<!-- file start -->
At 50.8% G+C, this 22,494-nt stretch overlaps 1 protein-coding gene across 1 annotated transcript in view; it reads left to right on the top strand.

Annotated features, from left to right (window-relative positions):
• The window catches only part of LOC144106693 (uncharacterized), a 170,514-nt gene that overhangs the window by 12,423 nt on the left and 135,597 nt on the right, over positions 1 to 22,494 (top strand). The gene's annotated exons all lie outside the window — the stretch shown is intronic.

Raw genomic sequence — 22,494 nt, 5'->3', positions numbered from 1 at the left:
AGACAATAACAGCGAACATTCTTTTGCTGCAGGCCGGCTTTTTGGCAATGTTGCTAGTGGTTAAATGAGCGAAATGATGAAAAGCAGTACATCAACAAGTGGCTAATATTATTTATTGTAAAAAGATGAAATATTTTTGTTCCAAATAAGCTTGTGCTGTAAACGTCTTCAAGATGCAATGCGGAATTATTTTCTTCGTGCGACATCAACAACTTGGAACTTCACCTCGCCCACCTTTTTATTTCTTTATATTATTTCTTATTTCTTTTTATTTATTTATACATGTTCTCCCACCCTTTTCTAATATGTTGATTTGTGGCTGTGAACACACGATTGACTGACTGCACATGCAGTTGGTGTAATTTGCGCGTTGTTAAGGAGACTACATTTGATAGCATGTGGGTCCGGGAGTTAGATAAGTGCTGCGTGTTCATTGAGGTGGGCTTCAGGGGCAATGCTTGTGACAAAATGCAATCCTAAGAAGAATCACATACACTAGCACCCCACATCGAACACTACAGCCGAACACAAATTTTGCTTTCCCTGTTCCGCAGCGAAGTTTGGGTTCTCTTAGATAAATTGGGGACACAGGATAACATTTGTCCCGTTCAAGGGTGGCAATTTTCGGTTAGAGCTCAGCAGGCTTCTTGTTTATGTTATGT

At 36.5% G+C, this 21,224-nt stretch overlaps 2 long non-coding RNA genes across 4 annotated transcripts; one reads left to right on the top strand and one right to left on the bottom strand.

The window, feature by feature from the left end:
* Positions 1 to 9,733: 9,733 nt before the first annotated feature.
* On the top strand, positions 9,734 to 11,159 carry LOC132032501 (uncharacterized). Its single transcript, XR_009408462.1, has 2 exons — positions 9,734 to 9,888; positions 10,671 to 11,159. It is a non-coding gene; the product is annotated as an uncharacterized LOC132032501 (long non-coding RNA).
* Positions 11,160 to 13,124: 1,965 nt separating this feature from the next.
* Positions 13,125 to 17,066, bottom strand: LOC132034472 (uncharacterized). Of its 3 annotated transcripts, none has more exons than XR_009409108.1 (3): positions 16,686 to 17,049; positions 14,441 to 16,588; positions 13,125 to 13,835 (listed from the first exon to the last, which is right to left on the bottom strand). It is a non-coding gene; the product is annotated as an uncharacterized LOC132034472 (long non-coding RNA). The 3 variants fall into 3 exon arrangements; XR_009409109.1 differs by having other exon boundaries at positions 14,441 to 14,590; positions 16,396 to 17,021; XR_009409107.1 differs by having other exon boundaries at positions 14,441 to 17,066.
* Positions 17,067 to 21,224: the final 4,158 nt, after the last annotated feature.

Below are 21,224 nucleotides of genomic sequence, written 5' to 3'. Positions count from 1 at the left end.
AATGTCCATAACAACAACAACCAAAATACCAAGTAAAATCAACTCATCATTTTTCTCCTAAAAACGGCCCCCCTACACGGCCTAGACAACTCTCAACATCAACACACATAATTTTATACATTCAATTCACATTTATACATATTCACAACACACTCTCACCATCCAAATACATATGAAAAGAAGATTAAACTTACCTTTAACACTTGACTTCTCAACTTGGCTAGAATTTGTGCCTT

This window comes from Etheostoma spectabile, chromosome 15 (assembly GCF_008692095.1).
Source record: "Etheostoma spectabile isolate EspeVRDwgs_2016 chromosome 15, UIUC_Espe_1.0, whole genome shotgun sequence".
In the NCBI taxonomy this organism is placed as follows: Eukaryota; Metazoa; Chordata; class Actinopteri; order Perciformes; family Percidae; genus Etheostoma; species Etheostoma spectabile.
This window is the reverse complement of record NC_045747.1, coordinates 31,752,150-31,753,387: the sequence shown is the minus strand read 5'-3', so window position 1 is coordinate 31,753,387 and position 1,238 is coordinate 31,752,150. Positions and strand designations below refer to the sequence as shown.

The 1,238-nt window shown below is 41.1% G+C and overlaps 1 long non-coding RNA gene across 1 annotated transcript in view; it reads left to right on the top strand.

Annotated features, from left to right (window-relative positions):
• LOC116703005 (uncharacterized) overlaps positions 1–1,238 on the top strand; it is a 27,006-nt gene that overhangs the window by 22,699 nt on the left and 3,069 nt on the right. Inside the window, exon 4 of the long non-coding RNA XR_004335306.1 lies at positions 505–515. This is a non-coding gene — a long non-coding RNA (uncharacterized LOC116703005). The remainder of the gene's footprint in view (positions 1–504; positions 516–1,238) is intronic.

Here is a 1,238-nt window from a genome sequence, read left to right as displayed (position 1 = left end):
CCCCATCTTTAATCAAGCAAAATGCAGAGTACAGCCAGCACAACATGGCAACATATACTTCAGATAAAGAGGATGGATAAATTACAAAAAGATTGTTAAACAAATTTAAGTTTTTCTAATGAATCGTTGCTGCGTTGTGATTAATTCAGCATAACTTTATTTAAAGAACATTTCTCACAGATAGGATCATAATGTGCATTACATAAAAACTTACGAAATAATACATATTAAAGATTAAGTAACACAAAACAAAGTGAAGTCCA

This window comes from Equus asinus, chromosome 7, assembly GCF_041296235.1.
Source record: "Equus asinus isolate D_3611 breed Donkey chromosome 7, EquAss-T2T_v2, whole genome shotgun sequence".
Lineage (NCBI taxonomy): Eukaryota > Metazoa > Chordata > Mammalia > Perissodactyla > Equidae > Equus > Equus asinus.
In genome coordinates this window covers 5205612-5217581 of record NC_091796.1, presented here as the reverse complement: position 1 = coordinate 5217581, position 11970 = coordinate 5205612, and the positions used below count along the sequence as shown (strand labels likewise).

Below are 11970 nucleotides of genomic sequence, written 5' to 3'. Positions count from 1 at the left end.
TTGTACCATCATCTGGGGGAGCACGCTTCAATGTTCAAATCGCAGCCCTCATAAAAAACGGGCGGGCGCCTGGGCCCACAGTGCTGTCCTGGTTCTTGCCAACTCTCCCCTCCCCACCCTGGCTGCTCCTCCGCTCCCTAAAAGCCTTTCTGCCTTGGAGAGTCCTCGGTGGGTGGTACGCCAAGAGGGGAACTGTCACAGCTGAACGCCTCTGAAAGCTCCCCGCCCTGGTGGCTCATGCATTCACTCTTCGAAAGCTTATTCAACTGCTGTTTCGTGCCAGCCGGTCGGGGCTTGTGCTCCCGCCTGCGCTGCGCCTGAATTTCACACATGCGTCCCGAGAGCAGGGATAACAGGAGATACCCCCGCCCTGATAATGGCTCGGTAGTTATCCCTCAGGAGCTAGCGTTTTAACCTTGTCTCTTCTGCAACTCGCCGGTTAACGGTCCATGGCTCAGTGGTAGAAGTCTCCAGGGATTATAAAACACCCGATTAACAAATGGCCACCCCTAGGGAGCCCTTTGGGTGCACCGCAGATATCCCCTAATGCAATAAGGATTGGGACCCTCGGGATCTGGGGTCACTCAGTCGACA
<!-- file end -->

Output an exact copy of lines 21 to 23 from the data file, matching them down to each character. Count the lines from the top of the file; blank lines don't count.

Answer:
• LOC116703005 (uncharacterized) overlaps positions 1–1,238 on the top strand; it is a 27,006-nt gene that overhangs the window by 22,699 nt on the left and 3,069 nt on the right. Inside the window, exon 4 of the long non-coding RNA XR_004335306.1 lies at positions 505–515. This is a non-coding gene — a long non-coding RNA (uncharacterized LOC116703005). The remainder of the gene's footprint in view (positions 1–504; positions 516–1,238) is intronic.

Here is a 1,238-nt window from a genome sequence, read left to right as displayed (position 1 = left end):
CCCCATCTTTAATCAAGCAAAATGCAGAGTACAGCCAGCACAACATGGCAACATATACTTCAGATAAAGAGGATGGATAAATTACAAAAAGATTGTTAAACAAATTTAAGTTTTTCTAATGAATCGTTGCTGCGTTGTGATTAATTCAGCATAACTTTATTTAAAGAACATTTCTCACAGATAGGATCATAATGTGCATTACATAAAAACTTACGAAATAATACATATTAAAGATTAAGTAACACAAAACAAAGTGAAGTCCA